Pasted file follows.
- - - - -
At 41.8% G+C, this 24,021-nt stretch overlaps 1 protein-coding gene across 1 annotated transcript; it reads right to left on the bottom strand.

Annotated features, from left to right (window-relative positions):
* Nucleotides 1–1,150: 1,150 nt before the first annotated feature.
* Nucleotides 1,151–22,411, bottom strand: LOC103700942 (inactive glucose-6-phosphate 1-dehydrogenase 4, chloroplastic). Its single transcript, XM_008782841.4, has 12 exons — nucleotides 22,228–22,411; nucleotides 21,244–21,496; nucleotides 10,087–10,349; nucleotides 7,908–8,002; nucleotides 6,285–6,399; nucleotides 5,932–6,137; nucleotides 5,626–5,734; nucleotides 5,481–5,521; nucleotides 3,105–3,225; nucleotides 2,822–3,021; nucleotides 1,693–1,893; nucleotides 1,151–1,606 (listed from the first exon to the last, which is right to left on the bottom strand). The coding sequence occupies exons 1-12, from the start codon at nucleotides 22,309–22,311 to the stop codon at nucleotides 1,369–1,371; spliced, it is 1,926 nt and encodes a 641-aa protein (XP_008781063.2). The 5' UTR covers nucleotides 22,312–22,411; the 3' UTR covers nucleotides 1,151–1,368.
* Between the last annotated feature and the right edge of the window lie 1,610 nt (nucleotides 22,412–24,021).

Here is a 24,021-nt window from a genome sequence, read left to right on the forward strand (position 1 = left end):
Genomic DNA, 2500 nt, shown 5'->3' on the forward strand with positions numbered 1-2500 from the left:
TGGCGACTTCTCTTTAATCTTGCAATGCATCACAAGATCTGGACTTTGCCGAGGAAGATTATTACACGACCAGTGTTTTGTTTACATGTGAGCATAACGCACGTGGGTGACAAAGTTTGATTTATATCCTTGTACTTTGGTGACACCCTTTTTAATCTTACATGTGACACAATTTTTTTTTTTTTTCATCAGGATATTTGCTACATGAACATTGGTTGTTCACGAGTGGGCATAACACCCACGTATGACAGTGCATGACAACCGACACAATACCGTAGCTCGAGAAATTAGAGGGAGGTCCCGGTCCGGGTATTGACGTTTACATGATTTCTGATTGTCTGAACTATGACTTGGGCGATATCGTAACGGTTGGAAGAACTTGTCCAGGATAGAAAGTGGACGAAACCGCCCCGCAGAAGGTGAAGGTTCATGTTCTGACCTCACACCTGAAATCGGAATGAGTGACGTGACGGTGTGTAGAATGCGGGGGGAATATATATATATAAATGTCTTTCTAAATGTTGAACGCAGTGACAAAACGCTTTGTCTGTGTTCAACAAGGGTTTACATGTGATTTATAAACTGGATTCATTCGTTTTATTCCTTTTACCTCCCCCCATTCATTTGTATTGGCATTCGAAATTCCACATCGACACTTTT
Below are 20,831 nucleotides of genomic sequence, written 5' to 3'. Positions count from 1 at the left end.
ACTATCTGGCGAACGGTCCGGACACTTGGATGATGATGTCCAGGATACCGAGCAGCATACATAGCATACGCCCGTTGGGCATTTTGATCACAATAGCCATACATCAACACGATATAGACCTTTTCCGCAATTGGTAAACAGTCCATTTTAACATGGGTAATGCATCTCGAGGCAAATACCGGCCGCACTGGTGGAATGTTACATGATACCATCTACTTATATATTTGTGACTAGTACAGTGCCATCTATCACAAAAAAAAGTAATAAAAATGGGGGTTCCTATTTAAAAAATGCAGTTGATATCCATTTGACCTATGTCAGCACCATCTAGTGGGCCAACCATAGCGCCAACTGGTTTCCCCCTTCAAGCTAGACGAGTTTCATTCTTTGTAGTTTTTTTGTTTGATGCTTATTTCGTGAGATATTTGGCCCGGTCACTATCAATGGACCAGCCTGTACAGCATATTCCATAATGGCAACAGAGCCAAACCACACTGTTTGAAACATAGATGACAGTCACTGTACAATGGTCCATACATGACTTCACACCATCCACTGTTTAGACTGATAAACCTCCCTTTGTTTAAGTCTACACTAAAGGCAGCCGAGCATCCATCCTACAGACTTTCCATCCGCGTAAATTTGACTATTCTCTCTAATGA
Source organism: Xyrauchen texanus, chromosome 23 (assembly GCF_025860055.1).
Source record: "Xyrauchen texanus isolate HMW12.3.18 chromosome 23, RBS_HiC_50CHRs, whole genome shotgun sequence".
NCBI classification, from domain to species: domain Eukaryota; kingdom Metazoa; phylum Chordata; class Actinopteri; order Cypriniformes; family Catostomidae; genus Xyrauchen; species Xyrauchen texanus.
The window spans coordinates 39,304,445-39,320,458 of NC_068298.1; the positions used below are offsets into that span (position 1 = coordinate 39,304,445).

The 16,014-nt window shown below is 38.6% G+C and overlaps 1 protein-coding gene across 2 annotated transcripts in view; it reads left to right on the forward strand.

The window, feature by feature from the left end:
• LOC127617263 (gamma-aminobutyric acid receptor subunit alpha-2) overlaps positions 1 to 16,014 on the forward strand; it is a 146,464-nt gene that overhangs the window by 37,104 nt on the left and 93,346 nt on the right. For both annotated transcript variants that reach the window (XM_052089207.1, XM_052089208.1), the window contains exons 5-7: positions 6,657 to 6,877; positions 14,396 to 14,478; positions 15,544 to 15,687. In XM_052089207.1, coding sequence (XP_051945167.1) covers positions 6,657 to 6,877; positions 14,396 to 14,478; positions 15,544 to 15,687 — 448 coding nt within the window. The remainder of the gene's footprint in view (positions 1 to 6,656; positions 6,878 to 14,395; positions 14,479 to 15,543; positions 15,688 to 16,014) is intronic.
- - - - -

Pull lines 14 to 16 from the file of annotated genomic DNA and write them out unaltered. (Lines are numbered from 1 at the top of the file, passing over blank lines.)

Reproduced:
The window spans coordinates 39,304,445-39,320,458 of NC_068298.1; the positions used below are offsets into that span (position 1 = coordinate 39,304,445).

The 16,014-nt window shown below is 38.6% G+C and overlaps 1 protein-coding gene across 2 annotated transcripts in view; it reads left to right on the forward strand.

The window, feature by feature from the left end: